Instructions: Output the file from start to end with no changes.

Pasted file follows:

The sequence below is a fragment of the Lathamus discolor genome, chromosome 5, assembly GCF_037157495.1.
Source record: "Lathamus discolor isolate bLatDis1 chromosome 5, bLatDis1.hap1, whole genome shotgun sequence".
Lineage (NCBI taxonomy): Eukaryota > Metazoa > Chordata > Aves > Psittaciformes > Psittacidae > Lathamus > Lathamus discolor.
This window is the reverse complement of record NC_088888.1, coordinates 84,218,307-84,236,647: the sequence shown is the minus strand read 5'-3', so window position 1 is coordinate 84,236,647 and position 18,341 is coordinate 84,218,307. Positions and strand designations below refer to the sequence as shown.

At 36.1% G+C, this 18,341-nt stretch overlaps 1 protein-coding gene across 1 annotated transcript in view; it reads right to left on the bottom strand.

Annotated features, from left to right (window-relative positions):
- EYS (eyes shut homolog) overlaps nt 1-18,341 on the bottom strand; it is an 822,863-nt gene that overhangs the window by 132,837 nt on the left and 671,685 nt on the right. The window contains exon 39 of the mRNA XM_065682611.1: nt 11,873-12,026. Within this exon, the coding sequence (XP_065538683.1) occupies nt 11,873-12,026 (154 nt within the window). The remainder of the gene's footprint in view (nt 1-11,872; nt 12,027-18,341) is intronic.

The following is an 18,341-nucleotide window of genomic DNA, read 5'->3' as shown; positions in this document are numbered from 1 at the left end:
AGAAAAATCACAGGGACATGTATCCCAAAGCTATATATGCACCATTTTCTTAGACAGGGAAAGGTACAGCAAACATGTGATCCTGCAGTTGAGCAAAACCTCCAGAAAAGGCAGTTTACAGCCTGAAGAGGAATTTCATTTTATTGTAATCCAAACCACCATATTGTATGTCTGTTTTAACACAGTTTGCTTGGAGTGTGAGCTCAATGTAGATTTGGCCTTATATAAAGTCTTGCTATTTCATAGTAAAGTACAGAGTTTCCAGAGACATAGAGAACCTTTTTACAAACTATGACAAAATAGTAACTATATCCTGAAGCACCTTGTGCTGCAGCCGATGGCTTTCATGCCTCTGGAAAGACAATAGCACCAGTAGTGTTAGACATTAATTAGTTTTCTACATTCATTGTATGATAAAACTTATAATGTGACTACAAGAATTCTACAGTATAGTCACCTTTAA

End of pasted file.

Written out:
The sequence below is a fragment of the Lathamus discolor genome, chromosome 5, assembly GCF_037157495.1.
Source record: "Lathamus discolor isolate bLatDis1 chromosome 5, bLatDis1.hap1, whole genome shotgun sequence".
Lineage (NCBI taxonomy): Eukaryota > Metazoa > Chordata > Aves > Psittaciformes > Psittacidae > Lathamus > Lathamus discolor.
This window is the reverse complement of record NC_088888.1, coordinates 84,218,307-84,236,647: the sequence shown is the minus strand read 5'-3', so window position 1 is coordinate 84,236,647 and position 18,341 is coordinate 84,218,307. Positions and strand designations below refer to the sequence as shown.

At 36.1% G+C, this 18,341-nt stretch overlaps 1 protein-coding gene across 1 annotated transcript in view; it reads right to left on the bottom strand.

Annotated features, from left to right (window-relative positions):
- EYS (eyes shut homolog) overlaps nt 1-18,341 on the bottom strand; it is an 822,863-nt gene that overhangs the window by 132,837 nt on the left and 671,685 nt on the right. The window contains exon 39 of the mRNA XM_065682611.1: nt 11,873-12,026. Within this exon, the coding sequence (XP_065538683.1) occupies nt 11,873-12,026 (154 nt within the window). The remainder of the gene's footprint in view (nt 1-11,872; nt 12,027-18,341) is intronic.

The following is an 18,341-nucleotide window of genomic DNA, read 5'->3' as shown; positions in this document are numbered from 1 at the left end:
AGAAAAATCACAGGGACATGTATCCCAAAGCTATATATGCACCATTTTCTTAGACAGGGAAAGGTACAGCAAACATGTGATCCTGCAGTTGAGCAAAACCTCCAGAAAAGGCAGTTTACAGCCTGAAGAGGAATTTCATTTTATTGTAATCCAAACCACCATATTGTATGTCTGTTTTAACACAGTTTGCTTGGAGTGTGAGCTCAATGTAGATTTGGCCTTATATAAAGTCTTGCTATTTCATAGTAAAGTACAGAGTTTCCAGAGACATAGAGAACCTTTTTACAAACTATGACAAAATAGTAACTATATCCTGAAGCACCTTGTGCTGCAGCCGATGGCTTTCATGCCTCTGGAAAGACAATAGCACCAGTAGTGTTAGACATTAATTAGTTTTCTACATTCATTGTATGATAAAACTTATAATGTGACTACAAGAATTCTACAGTATAGTCACCTTTAA